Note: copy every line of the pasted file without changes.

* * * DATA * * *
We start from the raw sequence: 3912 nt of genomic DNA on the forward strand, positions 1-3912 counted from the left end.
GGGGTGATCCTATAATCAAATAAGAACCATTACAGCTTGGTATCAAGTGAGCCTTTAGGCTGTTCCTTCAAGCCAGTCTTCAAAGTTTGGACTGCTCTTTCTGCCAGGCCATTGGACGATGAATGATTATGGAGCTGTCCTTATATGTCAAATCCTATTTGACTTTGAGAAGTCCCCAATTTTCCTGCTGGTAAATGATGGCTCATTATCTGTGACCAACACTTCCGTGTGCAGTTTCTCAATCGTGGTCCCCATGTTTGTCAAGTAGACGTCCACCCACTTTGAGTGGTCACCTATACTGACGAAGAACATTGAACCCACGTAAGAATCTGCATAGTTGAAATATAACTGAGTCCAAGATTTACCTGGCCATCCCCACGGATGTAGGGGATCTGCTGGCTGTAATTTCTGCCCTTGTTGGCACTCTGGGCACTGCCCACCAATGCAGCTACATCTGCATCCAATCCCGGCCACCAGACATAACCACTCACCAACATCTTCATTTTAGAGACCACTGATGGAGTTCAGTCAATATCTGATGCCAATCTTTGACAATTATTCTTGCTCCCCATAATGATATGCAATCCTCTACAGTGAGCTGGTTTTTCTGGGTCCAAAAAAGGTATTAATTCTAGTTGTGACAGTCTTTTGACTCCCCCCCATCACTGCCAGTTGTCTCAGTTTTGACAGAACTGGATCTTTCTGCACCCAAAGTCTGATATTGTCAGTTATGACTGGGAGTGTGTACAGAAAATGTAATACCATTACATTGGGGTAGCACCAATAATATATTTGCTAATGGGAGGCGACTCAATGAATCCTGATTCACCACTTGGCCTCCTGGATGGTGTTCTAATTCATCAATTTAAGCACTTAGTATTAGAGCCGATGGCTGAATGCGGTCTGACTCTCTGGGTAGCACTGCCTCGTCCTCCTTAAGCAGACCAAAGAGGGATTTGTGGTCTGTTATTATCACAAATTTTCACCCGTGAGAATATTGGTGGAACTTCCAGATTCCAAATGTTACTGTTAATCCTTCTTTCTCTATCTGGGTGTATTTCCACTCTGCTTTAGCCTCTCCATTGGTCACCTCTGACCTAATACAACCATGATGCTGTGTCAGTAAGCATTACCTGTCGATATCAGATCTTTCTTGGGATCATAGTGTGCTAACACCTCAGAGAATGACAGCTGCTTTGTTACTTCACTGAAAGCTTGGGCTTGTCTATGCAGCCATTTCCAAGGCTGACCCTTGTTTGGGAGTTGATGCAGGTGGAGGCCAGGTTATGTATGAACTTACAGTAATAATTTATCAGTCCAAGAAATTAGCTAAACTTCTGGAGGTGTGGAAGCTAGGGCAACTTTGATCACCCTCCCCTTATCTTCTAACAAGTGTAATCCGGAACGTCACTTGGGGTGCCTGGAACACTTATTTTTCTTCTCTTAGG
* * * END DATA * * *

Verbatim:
We start from the raw sequence: 3912 nt of genomic DNA on the forward strand, positions 1-3912 counted from the left end.
GGGGTGATCCTATAATCAAATAAGAACCATTACAGCTTGGTATCAAGTGAGCCTTTAGGCTGTTCCTTCAAGCCAGTCTTCAAAGTTTGGACTGCTCTTTCTGCCAGGCCATTGGACGATGAATGATTATGGAGCTGTCCTTATATGTCAAATCCTATTTGACTTTGAGAAGTCCCCAATTTTCCTGCTGGTAAATGATGGCTCATTATCTGTGACCAACACTTCCGTGTGCAGTTTCTCAATCGTGGTCCCCATGTTTGTCAAGTAGACGTCCACCCACTTTGAGTGGTCACCTATACTGACGAAGAACATTGAACCCACGTAAGAATCTGCATAGTTGAAATATAACTGAGTCCAAGATTTACCTGGCCATCCCCACGGATGTAGGGGATCTGCTGGCTGTAATTTCTGCCCTTGTTGGCACTCTGGGCACTGCCCACCAATGCAGCTACATCTGCATCCAATCCCGGCCACCAGACATAACCACTCACCAACATCTTCATTTTAGAGACCACTGATGGAGTTCAGTCAATATCTGATGCCAATCTTTGACAATTATTCTTGCTCCCCATAATGATATGCAATCCTCTACAGTGAGCTGGTTTTTCTGGGTCCAAAAAAGGTATTAATTCTAGTTGTGACAGTCTTTTGACTCCCCCCCATCACTGCCAGTTGTCTCAGTTTTGACAGAACTGGATCTTTCTGCACCCAAAGTCTGATATTGTCAGTTATGACTGGGAGTGTGTACAGAAAATGTAATACCATTACATTGGGGTAGCACCAATAATATATTTGCTAATGGGAGGCGACTCAATGAATCCTGATTCACCACTTGGCCTCCTGGATGGTGTTCTAATTCATCAATTTAAGCACTTAGTATTAGAGCCGATGGCTGAATGCGGTCTGACTCTCTGGGTAGCACTGCCTCGTCCTCCTTAAGCAGACCAAAGAGGGATTTGTGGTCTGTTATTATCACAAATTTTCACCCGTGAGAATATTGGTGGAACTTCCAGATTCCAAATGTTACTGTTAATCCTTCTTTCTCTATCTGGGTGTATTTCCACTCTGCTTTAGCCTCTCCATTGGTCACCTCTGACCTAATACAACCATGATGCTGTGTCAGTAAGCATTACCTGTCGATATCAGATCTTTCTTGGGATCATAGTGTGCTAACACCTCAGAGAATGACAGCTGCTTTGTTACTTCACTGAAAGCTTGGGCTTGTCTATGCAGCCATTTCCAAGGCTGACCCTTGTTTGGGAGTTGATGCAGGTGGAGGCCAGGTTATGTATGAACTTACAGTAATAATTTATCAGTCCAAGAAATTAGCTAAACTTCTGGAGGTGTGGAAGCTAGGGCAACTTTGATCACCCTCCCCTTATCTTCTAACAAGTGTAATCCGGAACGTCACTTGGGGTGCCTGGAACACTTATTTTTCTTCTCTTAGG